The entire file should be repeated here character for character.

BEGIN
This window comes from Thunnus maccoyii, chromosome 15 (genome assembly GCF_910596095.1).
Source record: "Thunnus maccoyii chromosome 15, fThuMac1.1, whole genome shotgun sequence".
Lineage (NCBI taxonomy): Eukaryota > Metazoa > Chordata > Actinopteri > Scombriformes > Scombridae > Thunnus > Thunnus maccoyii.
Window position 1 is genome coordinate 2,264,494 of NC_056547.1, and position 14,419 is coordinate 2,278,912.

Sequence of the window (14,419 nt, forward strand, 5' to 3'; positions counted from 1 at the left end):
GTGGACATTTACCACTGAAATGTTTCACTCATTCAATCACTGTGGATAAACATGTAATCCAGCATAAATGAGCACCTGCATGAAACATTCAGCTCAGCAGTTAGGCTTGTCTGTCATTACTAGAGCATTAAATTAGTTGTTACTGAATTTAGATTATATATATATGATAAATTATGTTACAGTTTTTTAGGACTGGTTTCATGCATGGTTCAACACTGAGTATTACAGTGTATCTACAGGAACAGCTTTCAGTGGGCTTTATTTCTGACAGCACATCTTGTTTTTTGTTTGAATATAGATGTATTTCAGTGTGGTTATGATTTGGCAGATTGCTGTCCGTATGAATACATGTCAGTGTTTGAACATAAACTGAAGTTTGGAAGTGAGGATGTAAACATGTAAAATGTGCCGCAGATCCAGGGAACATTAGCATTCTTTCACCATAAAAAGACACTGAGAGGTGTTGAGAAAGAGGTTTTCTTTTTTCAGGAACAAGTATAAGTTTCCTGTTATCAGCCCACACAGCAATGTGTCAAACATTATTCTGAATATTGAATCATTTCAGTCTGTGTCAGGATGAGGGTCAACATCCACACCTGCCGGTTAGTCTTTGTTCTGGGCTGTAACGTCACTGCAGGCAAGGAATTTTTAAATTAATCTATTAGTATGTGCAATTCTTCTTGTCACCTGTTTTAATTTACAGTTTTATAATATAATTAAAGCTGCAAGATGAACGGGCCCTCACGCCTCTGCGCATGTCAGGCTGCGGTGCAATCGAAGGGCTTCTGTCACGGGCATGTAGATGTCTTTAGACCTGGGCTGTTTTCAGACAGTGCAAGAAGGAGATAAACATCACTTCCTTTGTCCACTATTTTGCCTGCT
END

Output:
This window comes from Thunnus maccoyii, chromosome 15 (genome assembly GCF_910596095.1).
Source record: "Thunnus maccoyii chromosome 15, fThuMac1.1, whole genome shotgun sequence".
Lineage (NCBI taxonomy): Eukaryota > Metazoa > Chordata > Actinopteri > Scombriformes > Scombridae > Thunnus > Thunnus maccoyii.
Window position 1 is genome coordinate 2,264,494 of NC_056547.1, and position 14,419 is coordinate 2,278,912.

Sequence of the window (14,419 nt, forward strand, 5' to 3'; positions counted from 1 at the left end):
GTGGACATTTACCACTGAAATGTTTCACTCATTCAATCACTGTGGATAAACATGTAATCCAGCATAAATGAGCACCTGCATGAAACATTCAGCTCAGCAGTTAGGCTTGTCTGTCATTACTAGAGCATTAAATTAGTTGTTACTGAATTTAGATTATATATATATGATAAATTATGTTACAGTTTTTTAGGACTGGTTTCATGCATGGTTCAACACTGAGTATTACAGTGTATCTACAGGAACAGCTTTCAGTGGGCTTTATTTCTGACAGCACATCTTGTTTTTTGTTTGAATATAGATGTATTTCAGTGTGGTTATGATTTGGCAGATTGCTGTCCGTATGAATACATGTCAGTGTTTGAACATAAACTGAAGTTTGGAAGTGAGGATGTAAACATGTAAAATGTGCCGCAGATCCAGGGAACATTAGCATTCTTTCACCATAAAAAGACACTGAGAGGTGTTGAGAAAGAGGTTTTCTTTTTTCAGGAACAAGTATAAGTTTCCTGTTATCAGCCCACACAGCAATGTGTCAAACATTATTCTGAATATTGAATCATTTCAGTCTGTGTCAGGATGAGGGTCAACATCCACACCTGCCGGTTAGTCTTTGTTCTGGGCTGTAACGTCACTGCAGGCAAGGAATTTTTAAATTAATCTATTAGTATGTGCAATTCTTCTTGTCACCTGTTTTAATTTACAGTTTTATAATATAATTAAAGCTGCAAGATGAACGGGCCCTCACGCCTCTGCGCATGTCAGGCTGCGGTGCAATCGAAGGGCTTCTGTCACGGGCATGTAGATGTCTTTAGACCTGGGCTGTTTTCAGACAGTGCAAGAAGGAGATAAACATCACTTCCTTTGTCCACTATTTTGCCTGCT